Taking a page from the Pivot Fund’s Tracie Powell, who is asking BIPOC publishers how they’d spend some of Press Forward’s $500 million in funding for local news, I posed the same question to the Cherokee One Feather staff. Dawn Arneach would hire a full-time tribal linguist. Brookly Brown would like to have more reporters and a photojournalist on staff. Robert Jumper says they could do a lot with a full-time IT staffer to help automate things like classifieds and subscriptions.
“Those kinds of things would be immensely helpful,” said Jumper. “Having a linguist would be fantastic and also having reporters so that I could take the load off of [Scott and Brooklyn] would be super.”
Even with their limited resources, the Cherokee One Feather continues to innovate. They’re seeing digital growth with about 70,000 followers on Facebook and nearly 7,000 on Instagram. Jumper says their recent Facebook reach has hovered around one million for the last month.
“The great thing about having a really good reach and good Facebook following, is that we get to hear from the community probably more than anybody else on the [Qualla] Boundary. And because of that we can prioritize pretty good what our community wants to hear about,” said Jumper.
You can see that community influence on coverage of the crowning of Little Miss, Junior Miss, Teen Miss and Miss Cherokee; updates on fund allocations for the annual Scare-okee event and publication of every entry in the annual Monster Photo Contest; and the profile of an EBCI member’s journey in completing a 100-mile race. The One Feather provides plenty of hard news as well, covering the school board, the expansion of housing and senior care facilities, the launch of public health vending machines, and in-depth coverage and candidate forums for this year’s tribal elections.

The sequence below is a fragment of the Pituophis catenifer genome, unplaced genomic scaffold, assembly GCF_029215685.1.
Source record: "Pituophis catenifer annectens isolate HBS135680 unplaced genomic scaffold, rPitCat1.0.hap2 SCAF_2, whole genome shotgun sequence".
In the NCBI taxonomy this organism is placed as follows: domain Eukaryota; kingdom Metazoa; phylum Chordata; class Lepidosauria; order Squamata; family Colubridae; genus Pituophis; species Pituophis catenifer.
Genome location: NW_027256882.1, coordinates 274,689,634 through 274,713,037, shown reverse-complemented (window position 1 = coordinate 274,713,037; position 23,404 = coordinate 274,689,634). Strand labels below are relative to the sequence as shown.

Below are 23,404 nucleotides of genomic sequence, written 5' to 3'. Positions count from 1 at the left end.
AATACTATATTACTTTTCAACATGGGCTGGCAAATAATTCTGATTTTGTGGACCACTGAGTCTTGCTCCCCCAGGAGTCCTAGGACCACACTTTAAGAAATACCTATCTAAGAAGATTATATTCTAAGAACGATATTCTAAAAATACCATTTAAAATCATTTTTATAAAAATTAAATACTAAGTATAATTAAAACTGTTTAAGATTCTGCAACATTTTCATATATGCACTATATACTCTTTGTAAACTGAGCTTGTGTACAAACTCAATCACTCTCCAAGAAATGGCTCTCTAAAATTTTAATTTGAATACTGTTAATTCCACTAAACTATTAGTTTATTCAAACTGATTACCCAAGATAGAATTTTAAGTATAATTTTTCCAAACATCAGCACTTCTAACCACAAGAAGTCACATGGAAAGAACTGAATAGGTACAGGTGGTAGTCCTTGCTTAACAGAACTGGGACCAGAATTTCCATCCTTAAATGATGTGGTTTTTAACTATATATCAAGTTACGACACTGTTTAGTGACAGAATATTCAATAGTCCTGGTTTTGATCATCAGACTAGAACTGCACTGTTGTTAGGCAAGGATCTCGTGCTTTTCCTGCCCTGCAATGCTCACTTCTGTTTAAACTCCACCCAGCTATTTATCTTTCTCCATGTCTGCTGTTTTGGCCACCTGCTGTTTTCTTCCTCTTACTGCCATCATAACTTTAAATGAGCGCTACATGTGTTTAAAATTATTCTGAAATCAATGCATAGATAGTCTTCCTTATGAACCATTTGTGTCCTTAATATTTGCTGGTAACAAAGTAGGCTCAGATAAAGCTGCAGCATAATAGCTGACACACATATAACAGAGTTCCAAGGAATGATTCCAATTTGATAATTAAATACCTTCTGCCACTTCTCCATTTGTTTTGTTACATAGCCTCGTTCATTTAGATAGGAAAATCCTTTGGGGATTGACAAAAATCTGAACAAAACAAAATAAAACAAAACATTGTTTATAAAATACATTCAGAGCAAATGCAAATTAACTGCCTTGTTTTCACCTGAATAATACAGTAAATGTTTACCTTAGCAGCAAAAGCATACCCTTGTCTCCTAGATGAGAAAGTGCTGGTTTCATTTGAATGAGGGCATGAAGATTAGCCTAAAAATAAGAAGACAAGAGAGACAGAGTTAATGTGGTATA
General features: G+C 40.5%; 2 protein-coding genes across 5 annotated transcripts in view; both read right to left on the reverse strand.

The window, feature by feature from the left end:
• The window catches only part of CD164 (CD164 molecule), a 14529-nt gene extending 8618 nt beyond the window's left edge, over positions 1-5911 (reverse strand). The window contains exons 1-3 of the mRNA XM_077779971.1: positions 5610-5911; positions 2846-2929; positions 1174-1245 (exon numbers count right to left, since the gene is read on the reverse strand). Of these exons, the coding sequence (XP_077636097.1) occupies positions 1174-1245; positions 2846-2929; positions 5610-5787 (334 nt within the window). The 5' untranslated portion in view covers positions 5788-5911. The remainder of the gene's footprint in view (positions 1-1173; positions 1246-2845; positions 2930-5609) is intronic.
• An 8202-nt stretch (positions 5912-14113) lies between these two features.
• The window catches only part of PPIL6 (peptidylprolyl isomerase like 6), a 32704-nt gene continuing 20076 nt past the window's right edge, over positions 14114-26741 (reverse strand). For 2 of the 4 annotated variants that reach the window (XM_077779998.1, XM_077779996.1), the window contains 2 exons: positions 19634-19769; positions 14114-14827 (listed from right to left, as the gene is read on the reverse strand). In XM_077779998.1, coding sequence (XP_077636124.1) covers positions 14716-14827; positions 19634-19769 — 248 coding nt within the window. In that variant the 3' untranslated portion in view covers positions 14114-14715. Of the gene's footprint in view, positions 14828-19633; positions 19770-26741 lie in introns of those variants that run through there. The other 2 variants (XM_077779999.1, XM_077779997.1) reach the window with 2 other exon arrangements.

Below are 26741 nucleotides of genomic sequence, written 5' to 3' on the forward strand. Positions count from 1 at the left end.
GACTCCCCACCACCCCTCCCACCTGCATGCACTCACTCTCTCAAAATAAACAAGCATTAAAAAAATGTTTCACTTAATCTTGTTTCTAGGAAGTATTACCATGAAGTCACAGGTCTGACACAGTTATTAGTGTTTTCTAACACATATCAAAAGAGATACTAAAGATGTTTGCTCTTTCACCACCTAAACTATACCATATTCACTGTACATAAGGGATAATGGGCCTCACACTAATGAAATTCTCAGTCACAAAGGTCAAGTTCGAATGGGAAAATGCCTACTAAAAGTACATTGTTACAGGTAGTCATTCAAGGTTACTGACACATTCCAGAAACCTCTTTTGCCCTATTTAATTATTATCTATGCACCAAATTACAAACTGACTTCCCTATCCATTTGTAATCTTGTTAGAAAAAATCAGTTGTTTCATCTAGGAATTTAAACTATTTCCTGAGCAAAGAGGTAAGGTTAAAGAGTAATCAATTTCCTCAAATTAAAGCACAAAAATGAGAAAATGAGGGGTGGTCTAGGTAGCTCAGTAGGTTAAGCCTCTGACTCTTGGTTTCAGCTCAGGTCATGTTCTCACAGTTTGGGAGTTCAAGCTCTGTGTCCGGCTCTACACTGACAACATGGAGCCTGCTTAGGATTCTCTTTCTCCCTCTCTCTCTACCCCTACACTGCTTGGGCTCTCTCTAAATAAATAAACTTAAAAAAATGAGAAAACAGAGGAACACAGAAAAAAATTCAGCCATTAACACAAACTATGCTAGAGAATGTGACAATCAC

Brooklyn Brown is working on expanding the One Feather’s coverage of Missing and Murdered Indigenous Women (MMIW). In addition to continuing their coverage of the local chapter of MMIW and providing weekly informational graphics, Brown is planning an ongoing feature series.
“This month will be my first MMIW monthly article. And what I’m envisioning for those is a case study. Because we have 35 cases, and so I want to do a feature on each of those cases as much as possible,” said Brown.
Brown’s research on MMIW led to her second op-ed for the One Feather, which explored the issue of human trafficking and whether it’s happening locally. Jumper says they are hoping to convene a town hall on the topic to bring together the community and tribal government.
“There is such a gap between what is said and what we see when we go checking things like the arrest reports and the court dockets,” said Jumper. “There’s quite a disparity in what information is provided that way versus what you hear from the community about human trafficking.
Jumper says another big topic for 2024 is economic issues for the EBCI, including how the tribe will move forward with cannabis operations after voters approved a referendum legalizing adult use of marijuana
“Our new chief is very cautious and he’s very organized so I’m sure he’s going through each one of our revenue streams and identifying what he needs to do to make things work better,” said Jumper. “Those [revenue streams] will be very significant to our tribe in the amount of services provided to our people. That’s going to be a huge, huge thing this year.”
While many local news organizations are working toward developing audience strategies, the Cherokee One Feather has long had a solid understanding of who it serves and their community’s information needs. Readers can rely on the One Feather for live coverage of sports and to see professional photos of their kids and grandkids competing in stickball, volleyball and cross country. They get the latest on turkey give-aways, Christmas parade rules (including this year’s stipulation of only one Santa), community meetings and fundraisers. Each week, they publish a short profile of Beloved Women in the community and a Cherokee Word of the Week. Community pets get their own regular feature too.
“We never forget who we report to. We asked and basically made the demand that we be a community paper,” said Jumper. “We know what side our bread is buttered on. If we didn’t cover those kinds of things, the community would not be in love with the One Feather.”